Nicholson was skilled in fostering and maintaining the infrastructure of philosophical exchange. His contemporaries were well aware of it and sought his support on a number of occasions. Among them was the publisher John Sewell who invited Nicholson to become a member of his Society for the Improvement of Naval Architecture. Here, Nicholson and Sir Joseph Banks, President of the Royal Society and Vice-President of the Society for the Improvement of Naval Architecture, had one of two conflicts.
Philosophical societies in late eighteenth-century London tended to have presidents and vice-presidents, committees and hierarchies. More often than not, these hierarchies mirrored the members' actual social ranks. As an editor, outside of a society, Nicholson was free from hierarchies. He could initiate and organize philosophical exchange as he saw fit—which likely made editorship attractive to him.
For Nicholson who was almost constantly in financial difficulties, editing was also a potential source of additional income. After all, the same month the first issue of his Journal came out, Nicholson's tenth child, Charlotte, was born. But the Journal did not become a commercial success. Yet, he continued it over years, until his health deteriorated. Non-material motives seem to have outweighed his monetary needs.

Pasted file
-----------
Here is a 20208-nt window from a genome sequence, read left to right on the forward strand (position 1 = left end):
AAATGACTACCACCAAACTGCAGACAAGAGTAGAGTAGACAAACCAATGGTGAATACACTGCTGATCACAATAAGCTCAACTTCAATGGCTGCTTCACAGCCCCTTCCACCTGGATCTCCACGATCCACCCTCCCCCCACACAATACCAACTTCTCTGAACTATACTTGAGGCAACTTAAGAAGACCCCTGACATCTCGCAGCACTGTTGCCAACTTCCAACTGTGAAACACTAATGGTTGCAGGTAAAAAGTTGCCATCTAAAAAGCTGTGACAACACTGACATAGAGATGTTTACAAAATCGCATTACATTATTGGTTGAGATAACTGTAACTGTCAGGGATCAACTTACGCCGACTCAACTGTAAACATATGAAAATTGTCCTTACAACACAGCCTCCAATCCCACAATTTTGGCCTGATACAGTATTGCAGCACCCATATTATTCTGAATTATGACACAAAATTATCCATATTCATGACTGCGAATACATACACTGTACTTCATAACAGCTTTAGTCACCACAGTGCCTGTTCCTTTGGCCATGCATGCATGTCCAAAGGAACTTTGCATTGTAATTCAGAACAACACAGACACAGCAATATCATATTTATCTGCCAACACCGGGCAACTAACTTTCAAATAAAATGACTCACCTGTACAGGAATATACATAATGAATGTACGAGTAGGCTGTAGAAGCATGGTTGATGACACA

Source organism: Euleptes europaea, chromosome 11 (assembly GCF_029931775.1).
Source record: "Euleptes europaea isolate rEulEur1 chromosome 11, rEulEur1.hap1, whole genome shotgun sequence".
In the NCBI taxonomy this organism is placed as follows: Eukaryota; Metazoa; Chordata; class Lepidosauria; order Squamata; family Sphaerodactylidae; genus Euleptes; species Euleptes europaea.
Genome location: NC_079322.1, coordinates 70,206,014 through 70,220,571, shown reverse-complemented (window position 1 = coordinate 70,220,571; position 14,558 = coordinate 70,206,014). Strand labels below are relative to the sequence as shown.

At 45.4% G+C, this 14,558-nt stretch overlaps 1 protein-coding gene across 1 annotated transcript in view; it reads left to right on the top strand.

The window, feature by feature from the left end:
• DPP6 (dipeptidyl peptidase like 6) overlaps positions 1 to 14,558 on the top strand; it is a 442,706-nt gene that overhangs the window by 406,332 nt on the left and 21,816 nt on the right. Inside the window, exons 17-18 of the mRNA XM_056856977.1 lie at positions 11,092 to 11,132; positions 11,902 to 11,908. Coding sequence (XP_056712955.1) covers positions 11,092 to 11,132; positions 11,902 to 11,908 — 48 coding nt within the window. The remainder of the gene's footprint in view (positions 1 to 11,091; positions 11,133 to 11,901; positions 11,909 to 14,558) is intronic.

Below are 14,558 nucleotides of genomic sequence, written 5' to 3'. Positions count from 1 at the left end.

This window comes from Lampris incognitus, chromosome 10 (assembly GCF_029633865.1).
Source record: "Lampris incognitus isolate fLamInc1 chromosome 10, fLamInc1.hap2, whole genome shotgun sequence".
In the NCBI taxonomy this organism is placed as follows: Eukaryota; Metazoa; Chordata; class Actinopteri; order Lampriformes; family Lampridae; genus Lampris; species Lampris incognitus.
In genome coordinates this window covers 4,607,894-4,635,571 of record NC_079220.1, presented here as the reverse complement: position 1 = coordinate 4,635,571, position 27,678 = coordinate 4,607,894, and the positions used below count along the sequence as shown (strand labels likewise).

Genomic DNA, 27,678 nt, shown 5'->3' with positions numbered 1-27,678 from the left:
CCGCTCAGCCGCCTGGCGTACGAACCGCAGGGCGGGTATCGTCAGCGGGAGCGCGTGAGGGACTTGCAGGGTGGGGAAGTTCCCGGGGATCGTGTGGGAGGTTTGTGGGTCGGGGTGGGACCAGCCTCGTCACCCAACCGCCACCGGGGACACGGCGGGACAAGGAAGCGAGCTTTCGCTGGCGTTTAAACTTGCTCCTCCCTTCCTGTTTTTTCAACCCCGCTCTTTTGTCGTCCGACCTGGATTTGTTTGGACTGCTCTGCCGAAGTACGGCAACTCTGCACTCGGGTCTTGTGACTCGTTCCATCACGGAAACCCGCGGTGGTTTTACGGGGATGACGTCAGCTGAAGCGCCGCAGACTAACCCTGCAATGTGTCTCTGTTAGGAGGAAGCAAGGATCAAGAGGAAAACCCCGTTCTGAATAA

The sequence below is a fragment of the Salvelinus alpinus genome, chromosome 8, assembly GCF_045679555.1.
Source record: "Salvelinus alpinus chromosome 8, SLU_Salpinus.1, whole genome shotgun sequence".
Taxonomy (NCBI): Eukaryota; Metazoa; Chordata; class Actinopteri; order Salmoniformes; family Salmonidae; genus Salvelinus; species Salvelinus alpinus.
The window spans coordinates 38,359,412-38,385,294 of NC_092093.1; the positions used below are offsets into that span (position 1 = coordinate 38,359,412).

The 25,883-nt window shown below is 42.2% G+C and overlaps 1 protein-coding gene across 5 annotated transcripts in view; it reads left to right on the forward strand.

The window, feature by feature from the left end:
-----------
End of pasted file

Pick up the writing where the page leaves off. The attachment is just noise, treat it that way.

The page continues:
His journal was an integral part of Nicholson’s later life—particularly when he no longer merely reprinted pieces from exclusive transactions. After roughly three years since the first issue appeared, his Journal began to turn into a forum of lively philosophical discourse. In the issue from August 1806, for example, he informed his contributors and readers of the ‘great accession of Original Correspondence’, which he—whether for the reason of ‘utility’ or democratizing philosophy—published in later issues rather than foregoing publication of any of them.
Outside of Britain, the Journal was read in the German-speaking lands, Russia, Netherlands, Scandinavia, France and others. Nicholson made Europe puzzle indeed. He united geographically as well as culturally and socially distant individuals, bringing European men-of-science closer together.
Anna Gielas: Turning tradition into an instrument of research: The editorship of William Nicholson (1753–1815),